# Machine learning lecture 1 course notes  (Page 11/13)

 Page 11 / 13
$\begin{array}{ccc}\hfill T\left(y\right)& =& y\hfill \\ \hfill a\left(\eta \right)& =& -log\left(1-\Phi \right)\hfill \\ & =& log\left(1+{e}^{\eta }\right)\hfill \\ \hfill b\left(y\right)& =& 1\hfill \end{array}$

This shows that the Bernoulli distribution can be written in the form of Equation  [link] , using an appropriate choice of $T$ , $a$ and $b$ .

Let's now move on to consider the Gaussian distribution. Recall that, when deriving linear regression, the value of ${\sigma }^{2}$ had no effect on our final choice of $\theta$ and ${h}_{\theta }\left(x\right)$ . Thus, we can choose an arbitrary value for ${\sigma }^{2}$ without changing anything. To simplify the derivation below, let'sset ${\sigma }^{2}=1$ . If we leave ${\sigma }^{2}$ as a variable, the Gaussian distribution can also be shown to be in the exponential family, where $\eta \in {\mathbb{R}}^{2}$ is now a 2-dimension vector that depends on both $\mu$ and $\sigma$ . For the purposes of GLMs, however, the ${\sigma }^{2}$ parameter can also be treated by considering a more general definition of the exponential family: $p\left(y;\eta ,\tau \right)=b\left(a,\tau \right)exp\left(\left({\eta }^{T}T\left(y\right)-a\left(\eta \right)\right)/c\left(\tau \right)\right)$ . Here, $\tau$ is called the dispersion parameter , and for the Gaussian, $c\left(\tau \right)={\sigma }^{2}$ ; but given our simplification above, we won't need the more general definition for the examples we will consider here. We then have:

$\begin{array}{ccc}\hfill p\left(y;\mu \right)& =& \frac{1}{\sqrt{2\pi }}exp\left(-,\frac{1}{2},{\left(y-\mu \right)}^{2}\right)\hfill \\ & =& \frac{1}{\sqrt{2\pi }}exp\left(-,\frac{1}{2},{y}^{2}\right)·exp\left(\mu ,y,-,\frac{1}{2},{\mu }^{2}\right)\hfill \end{array}$

Thus, we see that the Gaussian is in the exponential family, with

$\begin{array}{ccc}\hfill \eta & =& \mu \hfill \\ \hfill T\left(y\right)& =& y\hfill \\ \hfill a\left(\eta \right)& =& {\mu }^{2}/2\hfill \\ & =& {\eta }^{2}/2\hfill \\ \hfill b\left(y\right)& =& \left(1/\sqrt{2\pi }\right)exp\left(-{y}^{2}/2\right).\hfill \end{array}$

There're many other distributions that are members of the exponential family: The multinomial (which we'll see later), the Poisson (for modelling count-data;also see the problem set); the gamma and the exponential (for modelling continuous, non-negative random variables, such as time-intervals); the beta and the Dirichlet(for distributions over probabilities); and many more. In the next section, we will describe a general “recipe” for constructing models in which $y$ (given $x$ and $\theta$ ) comes from any of these distributions.

## Constructing glms

Suppose you would like to build a model to estimate the number $y$ of customers arriving in your store (or number of page-views on your website) in any givenhour, based on certain features $x$ such as store promotions, recent advertising, weather, day-of-week, etc. We know that the Poisson distributionusually gives a good model for numbers of visitors. Knowing this, how can we come up with a model for our problem? Fortunately,the Poisson is an exponential family distribution, so we can apply a Generalized Linear Model (GLM).In this section, we will we will describe a method for constructing GLM models for problems such as these.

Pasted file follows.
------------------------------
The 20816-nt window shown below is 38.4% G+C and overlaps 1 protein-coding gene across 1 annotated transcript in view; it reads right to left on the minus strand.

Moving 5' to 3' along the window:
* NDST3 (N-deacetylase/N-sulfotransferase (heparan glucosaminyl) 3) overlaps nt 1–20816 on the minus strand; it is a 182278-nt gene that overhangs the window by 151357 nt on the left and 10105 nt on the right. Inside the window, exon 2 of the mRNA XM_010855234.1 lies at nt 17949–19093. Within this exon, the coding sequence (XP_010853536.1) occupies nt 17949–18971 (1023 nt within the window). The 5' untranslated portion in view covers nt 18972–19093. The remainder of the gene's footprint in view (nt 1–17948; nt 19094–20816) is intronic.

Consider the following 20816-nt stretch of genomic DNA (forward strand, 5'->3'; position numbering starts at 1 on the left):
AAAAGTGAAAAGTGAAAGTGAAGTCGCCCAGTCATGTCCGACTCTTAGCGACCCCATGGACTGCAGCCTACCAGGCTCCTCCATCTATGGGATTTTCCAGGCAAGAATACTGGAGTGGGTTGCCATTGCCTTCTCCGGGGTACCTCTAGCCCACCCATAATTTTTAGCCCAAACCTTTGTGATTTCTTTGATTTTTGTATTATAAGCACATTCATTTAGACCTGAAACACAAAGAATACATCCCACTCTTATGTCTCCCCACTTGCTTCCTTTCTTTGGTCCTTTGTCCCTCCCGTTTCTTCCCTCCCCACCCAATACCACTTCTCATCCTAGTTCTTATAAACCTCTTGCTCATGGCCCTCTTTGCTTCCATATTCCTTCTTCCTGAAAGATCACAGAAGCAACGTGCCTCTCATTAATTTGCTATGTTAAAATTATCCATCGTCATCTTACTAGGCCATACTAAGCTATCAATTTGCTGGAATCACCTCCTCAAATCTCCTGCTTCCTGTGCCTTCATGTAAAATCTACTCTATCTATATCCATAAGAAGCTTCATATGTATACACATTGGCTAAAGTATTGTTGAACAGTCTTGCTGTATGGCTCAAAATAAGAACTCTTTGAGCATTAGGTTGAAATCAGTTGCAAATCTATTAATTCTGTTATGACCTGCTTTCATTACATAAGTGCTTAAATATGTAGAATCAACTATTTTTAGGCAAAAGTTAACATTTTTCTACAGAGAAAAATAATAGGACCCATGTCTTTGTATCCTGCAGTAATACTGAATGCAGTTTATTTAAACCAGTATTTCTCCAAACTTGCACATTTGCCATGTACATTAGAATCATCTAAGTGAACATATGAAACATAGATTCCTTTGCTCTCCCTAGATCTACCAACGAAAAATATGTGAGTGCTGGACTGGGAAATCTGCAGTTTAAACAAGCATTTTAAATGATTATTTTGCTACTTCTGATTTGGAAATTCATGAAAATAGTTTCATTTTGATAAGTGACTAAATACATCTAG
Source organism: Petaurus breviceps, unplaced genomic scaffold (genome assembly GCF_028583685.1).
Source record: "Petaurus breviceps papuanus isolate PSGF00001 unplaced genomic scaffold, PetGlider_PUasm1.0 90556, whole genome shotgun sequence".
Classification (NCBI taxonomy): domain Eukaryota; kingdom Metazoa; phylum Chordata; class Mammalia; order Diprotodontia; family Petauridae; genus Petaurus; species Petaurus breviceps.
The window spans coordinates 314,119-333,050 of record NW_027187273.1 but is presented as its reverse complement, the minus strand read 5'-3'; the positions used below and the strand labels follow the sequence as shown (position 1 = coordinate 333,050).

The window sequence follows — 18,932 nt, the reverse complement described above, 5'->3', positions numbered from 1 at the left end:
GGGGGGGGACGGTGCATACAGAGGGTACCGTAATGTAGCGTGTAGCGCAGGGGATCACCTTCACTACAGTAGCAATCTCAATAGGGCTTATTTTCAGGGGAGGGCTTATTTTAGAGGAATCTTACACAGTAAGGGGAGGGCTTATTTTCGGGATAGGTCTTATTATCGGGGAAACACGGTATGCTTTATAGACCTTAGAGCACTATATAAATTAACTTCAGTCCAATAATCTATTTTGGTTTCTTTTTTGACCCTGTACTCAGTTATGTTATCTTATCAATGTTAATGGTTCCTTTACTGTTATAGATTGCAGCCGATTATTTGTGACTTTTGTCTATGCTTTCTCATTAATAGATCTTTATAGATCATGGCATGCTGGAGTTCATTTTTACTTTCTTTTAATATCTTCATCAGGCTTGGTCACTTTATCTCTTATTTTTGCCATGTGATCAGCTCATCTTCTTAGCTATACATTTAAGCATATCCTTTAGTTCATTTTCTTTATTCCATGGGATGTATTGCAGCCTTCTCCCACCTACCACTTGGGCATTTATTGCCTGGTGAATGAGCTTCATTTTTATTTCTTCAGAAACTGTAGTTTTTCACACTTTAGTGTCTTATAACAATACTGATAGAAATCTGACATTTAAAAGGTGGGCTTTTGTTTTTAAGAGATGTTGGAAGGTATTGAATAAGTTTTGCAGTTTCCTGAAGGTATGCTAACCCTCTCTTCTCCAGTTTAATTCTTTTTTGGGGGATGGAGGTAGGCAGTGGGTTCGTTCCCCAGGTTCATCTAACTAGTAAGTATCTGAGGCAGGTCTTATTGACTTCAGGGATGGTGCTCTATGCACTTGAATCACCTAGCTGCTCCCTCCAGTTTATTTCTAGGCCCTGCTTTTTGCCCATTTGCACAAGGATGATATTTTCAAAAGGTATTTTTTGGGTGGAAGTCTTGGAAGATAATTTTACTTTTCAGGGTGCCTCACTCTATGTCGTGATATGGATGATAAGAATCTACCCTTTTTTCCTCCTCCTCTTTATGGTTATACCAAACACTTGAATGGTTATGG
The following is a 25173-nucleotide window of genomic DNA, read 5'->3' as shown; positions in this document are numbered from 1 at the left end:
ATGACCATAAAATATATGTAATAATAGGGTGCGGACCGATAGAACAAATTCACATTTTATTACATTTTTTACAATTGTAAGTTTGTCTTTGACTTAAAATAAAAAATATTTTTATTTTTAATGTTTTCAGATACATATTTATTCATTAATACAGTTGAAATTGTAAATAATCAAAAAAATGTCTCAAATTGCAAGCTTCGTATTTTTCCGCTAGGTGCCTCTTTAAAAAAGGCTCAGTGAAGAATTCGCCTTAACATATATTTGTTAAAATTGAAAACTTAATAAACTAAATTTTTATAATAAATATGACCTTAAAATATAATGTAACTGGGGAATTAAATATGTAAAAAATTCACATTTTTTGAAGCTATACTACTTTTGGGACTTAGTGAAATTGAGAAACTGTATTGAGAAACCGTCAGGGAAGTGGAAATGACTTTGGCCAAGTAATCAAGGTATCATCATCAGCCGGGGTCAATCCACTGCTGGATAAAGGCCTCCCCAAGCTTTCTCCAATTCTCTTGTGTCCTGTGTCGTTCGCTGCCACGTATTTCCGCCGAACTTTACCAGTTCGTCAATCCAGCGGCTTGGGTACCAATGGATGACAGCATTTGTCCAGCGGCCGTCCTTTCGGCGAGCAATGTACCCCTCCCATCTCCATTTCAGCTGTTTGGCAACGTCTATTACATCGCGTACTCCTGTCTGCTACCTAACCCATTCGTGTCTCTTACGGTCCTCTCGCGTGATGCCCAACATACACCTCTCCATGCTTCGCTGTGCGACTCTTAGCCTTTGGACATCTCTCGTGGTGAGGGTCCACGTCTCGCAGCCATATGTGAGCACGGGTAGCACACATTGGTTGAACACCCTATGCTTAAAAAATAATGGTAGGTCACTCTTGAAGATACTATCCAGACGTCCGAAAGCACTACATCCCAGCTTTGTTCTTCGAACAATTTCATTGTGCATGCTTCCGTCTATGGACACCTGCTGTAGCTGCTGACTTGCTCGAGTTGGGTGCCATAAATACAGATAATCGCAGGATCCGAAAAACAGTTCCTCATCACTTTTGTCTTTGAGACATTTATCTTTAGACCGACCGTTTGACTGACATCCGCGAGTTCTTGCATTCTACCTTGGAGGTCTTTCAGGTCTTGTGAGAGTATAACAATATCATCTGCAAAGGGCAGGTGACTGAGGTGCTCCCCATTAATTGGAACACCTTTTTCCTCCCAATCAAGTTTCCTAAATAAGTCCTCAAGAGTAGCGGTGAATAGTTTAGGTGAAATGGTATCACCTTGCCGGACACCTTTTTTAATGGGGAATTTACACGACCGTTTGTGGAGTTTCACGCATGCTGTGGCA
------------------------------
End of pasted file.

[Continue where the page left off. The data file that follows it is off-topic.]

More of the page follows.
More generally, consider a classification or regression problem where we would like to predict the value of some random variable $y$ as a function of $x$ . To derive a GLM for this problem, we will make the following threeassumptions about the conditional distribution of $y$ given $x$ and about our model:

1. $y\mid x;\theta \sim \mathrm{ExponentialFamily}\left(\eta \right)$ . I.e., given $x$ and $\theta$ , the distribution of $y$ follows some exponential family distribution, with parameter $\eta$ .
2. Given $x$ , our goal is to predict the expected value of $T\left(y\right)$ given $x$ . In most of our examples, we will have $T\left(y\right)=y$ , so this means we would like the prediction $h\left(x\right)$ output by our learned hypothesis $h$ to satisfy $h\left(x\right)=\mathrm{E}\left[y|x\right]$ . (Note that this assumption is satisfied in the choices for ${h}_{\theta }\left(x\right)$ for both logistic regression and linear regression.For instance, in logistic regression, we had ${h}_{\theta }\left(x\right)=p\left(y=1|x;\theta \right)=0·p\left(y=0|x;\theta \right)+1·p\left(y=1|x;\theta \right)=\mathrm{E}\left[y|x;\theta \right]$ .)
3. The natural parameter $\eta$ and the inputs $x$ are related linearly: $\eta ={\theta }^{T}x$ . (Or, if $\eta$ is vector-valued, then ${\eta }_{i}={\theta }_{i}^{T}x$ .)

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The nanotechnology is as new science, to scale nanometric
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nanotechnology is the study, desing, synthesis, manipulation and application of materials and functional systems through control of matter at nanoscale
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research.net
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what is the actual application of fullerenes nowadays?
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